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01-06-2020 16:41

Hardware Tony Hardware Tony

At first I felt this was edging towards S. stellat

04-06-2020 23:20

Garcia Susana

He encontrado unos pocos ascomas inmersos en una t

04-06-2020 19:30

Edvin Johannesen Edvin Johannesen

I did not draw the black lines here - the fungus d

04-06-2020 16:21

Blasco Rafael Blasco Rafael

Hola, a ver si me pueden ayudar con esta pequeña

04-06-2020 00:44

Juuso Äikäs

These I found from a dead Equisetum stem in a mois

05-04-2020 18:59

Andgelo Mombert Andgelo Mombert

Bonsoir, Un sympathique pyréno observé sur Vibu

03-06-2020 11:35

Castillo Joseba Castillo Joseba

Tengo una muestra de Hypoxylon subticinense en hum

01-06-2020 16:39

Andgelo Mombert Andgelo Mombert

Bonjour, Un dernier pour aujourd'hui. Sur tige m

24-05-2020 22:36

Joop van der Lee

The reason why I post all these different characte

02-06-2020 20:56

Andgelo Mombert Andgelo Mombert

Bonsoir, Sur branche morte de Ribes petraeum, sur

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Stictis on Bamboo sps.
Hardware Tony, 01-06-2020 16:41
Hardware TonyAt first I felt this was edging towards S. stellata, as I understand that this is the more common in the UK on herbaceous plants stems etc. However, I finally worked out that Bamboo is a grass and with it comes another possibility. The few records I can find and in Europe is that S. arundinacea is found on grasses and with Bamboo as one of the substrates. The spores are approx 145-150 x 2, the one measured here at 137µm is short of the final pinpoint end as you will see here. So longer. The apothecial margin to me isn't star shaped and mopre enclosed and rounded. The base of the asci did not chnage colour in Iodine, which cancels out S. radiata. Paraphyses are very slender with slight swelling at ends. Wondered if anyone esle had come across this species on grasses or Bamboo.

With thanks  Tony Hardware
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Paul Cannon, 01-06-2020 18:18
Re : Stictis on Bamboo sps.
Hello Tony

I have material of Stictis stellata on bamboo (from Hampshire), and despite its name the ascomata are usually not noticeably stellate. You probably have either this species or S. arundinacea; the easiest way to tell between the two is to section the fruit-bodies; S. arundinacea has a wall that is at least partially dark, while in S. stellata it is ± hyaline. They both have strongly white-pruinose rims, so don't confuse this with wall tissue.

Best wishes

Hardware Tony, 01-06-2020 21:39
Hardware Tony
Re : Stictis on Bamboo sps.
Hi Paul,Thks for your helpful comments. I have tried to section the largest sample I have which was under 0.5mm, and this is the result. If I have managed to split corrrectly then it is appearing to look like S. stellata as no darken areas appearing?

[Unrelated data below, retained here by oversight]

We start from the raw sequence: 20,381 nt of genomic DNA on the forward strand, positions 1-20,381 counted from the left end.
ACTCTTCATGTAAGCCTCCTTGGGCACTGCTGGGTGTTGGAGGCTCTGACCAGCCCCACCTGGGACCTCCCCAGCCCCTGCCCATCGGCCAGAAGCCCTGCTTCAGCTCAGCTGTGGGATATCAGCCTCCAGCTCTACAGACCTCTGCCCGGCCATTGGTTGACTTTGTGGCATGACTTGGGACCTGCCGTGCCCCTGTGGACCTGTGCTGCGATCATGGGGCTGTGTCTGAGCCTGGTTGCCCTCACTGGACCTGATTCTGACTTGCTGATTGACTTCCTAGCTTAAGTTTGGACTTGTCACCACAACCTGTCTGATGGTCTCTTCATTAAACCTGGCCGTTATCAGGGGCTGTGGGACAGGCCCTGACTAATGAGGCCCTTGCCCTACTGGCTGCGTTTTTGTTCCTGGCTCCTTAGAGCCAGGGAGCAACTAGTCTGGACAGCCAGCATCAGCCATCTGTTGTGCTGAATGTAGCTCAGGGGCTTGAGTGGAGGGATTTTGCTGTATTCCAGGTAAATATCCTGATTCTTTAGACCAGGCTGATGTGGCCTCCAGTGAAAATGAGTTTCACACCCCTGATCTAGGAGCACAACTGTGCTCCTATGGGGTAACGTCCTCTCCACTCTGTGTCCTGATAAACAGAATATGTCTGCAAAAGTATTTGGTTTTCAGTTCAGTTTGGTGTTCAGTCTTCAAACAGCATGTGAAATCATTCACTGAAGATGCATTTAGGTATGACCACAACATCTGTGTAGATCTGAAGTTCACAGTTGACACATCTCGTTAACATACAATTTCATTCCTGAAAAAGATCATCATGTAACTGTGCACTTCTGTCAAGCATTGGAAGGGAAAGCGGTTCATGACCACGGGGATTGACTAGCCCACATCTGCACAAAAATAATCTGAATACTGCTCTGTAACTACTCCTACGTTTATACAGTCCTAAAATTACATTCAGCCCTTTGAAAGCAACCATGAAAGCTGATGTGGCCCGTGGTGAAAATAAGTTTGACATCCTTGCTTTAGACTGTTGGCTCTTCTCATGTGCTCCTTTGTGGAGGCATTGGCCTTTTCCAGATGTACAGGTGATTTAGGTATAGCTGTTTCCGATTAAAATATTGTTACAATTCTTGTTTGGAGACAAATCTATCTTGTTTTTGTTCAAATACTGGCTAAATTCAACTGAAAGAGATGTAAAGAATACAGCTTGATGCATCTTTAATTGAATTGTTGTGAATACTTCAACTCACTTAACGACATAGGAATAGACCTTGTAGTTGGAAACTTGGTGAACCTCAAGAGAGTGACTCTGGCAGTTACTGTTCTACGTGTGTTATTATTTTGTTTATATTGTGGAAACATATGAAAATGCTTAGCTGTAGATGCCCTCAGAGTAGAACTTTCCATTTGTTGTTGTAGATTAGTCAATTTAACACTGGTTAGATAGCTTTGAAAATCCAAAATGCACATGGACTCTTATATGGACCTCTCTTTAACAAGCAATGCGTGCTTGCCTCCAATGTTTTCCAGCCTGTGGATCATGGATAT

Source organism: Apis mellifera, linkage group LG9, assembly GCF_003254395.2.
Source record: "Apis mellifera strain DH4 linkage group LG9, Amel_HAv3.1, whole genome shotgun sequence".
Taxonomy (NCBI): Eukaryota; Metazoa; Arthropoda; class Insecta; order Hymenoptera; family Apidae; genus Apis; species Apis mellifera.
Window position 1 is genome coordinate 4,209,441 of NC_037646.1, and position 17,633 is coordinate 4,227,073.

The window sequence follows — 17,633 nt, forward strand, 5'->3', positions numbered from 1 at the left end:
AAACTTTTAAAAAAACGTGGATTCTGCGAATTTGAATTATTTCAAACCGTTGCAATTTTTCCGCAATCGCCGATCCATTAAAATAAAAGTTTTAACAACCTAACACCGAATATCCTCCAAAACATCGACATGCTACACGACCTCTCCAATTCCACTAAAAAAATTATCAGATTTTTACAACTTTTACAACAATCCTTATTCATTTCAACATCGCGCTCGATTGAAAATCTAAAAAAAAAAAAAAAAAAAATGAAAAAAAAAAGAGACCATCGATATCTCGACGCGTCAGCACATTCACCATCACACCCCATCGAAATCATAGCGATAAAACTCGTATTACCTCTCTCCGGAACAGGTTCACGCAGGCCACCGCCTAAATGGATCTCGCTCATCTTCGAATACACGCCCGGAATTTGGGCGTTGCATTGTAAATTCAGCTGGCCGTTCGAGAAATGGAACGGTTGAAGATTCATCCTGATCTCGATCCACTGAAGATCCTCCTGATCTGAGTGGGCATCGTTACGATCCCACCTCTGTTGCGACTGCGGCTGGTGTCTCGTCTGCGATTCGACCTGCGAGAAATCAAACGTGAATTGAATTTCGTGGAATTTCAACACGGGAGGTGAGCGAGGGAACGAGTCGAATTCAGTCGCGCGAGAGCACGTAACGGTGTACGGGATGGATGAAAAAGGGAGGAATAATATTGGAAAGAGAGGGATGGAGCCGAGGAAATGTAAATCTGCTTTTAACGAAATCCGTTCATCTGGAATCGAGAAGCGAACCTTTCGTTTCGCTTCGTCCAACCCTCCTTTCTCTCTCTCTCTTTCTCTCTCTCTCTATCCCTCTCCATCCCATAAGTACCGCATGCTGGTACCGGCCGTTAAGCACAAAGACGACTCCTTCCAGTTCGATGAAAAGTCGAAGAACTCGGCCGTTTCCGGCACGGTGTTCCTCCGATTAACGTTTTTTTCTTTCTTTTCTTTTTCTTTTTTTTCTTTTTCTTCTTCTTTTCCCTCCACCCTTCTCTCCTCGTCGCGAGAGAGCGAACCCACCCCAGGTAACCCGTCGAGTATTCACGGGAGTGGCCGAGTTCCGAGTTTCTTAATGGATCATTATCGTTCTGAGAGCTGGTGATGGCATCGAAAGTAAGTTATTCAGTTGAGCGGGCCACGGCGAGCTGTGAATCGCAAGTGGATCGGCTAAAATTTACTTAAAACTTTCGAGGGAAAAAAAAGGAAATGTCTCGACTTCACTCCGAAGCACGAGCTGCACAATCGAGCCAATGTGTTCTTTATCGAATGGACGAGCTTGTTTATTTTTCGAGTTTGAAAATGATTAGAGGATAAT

Thks  Tony
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Paul Cannon, 04-06-2020 10:43
Re : Stictis on Bamboo sps.
I can't really tell from these images. Ideally you need to split the bamboo along the grain and then whittle away using a double-sided razor blade (with obvious attention to health and safety) to get thin sections (as thin as possible). You can either mount them in water and observe using your compound microscope, or you might just see a dark line delimiting the fruit-body (if it is there) with the high power of a dissecting microscope.


Hardware Tony, 04-06-2020 12:23
Hardware Tony
Re : Stictis on Bamboo sps.
Thanks Paul. I'll try, but if you don't hear from me again then the razor slipped.

There must be easier fish to fry.
Thks again Tony
Hardware Tony, 04-06-2020 13:24
Hardware Tony
Re : Stictis on Bamboo sps.
hi Paul,

Tried my bwest here but doubt it was good enough. Shaved down very gradually and these are the three images I manged to obtain on compund microscope at 40x and 100x last one. Just looks plain whitish to me, but expect not good enough.

Placed the cut along grain slice between two pieces of bluetack! Keep it intack while I skimmed it. I might have learnt something there.
Regards  Tony
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Hardware Tony, 04-06-2020 13:25
Hardware Tony
Re : Stictis on Bamboo sps.
Two more images:
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Paul Cannon, 05-06-2020 18:13
Re : Stictis on Bamboo sps.
Still not completely sure but S. stellata seems to be a good hypothesis for the ID.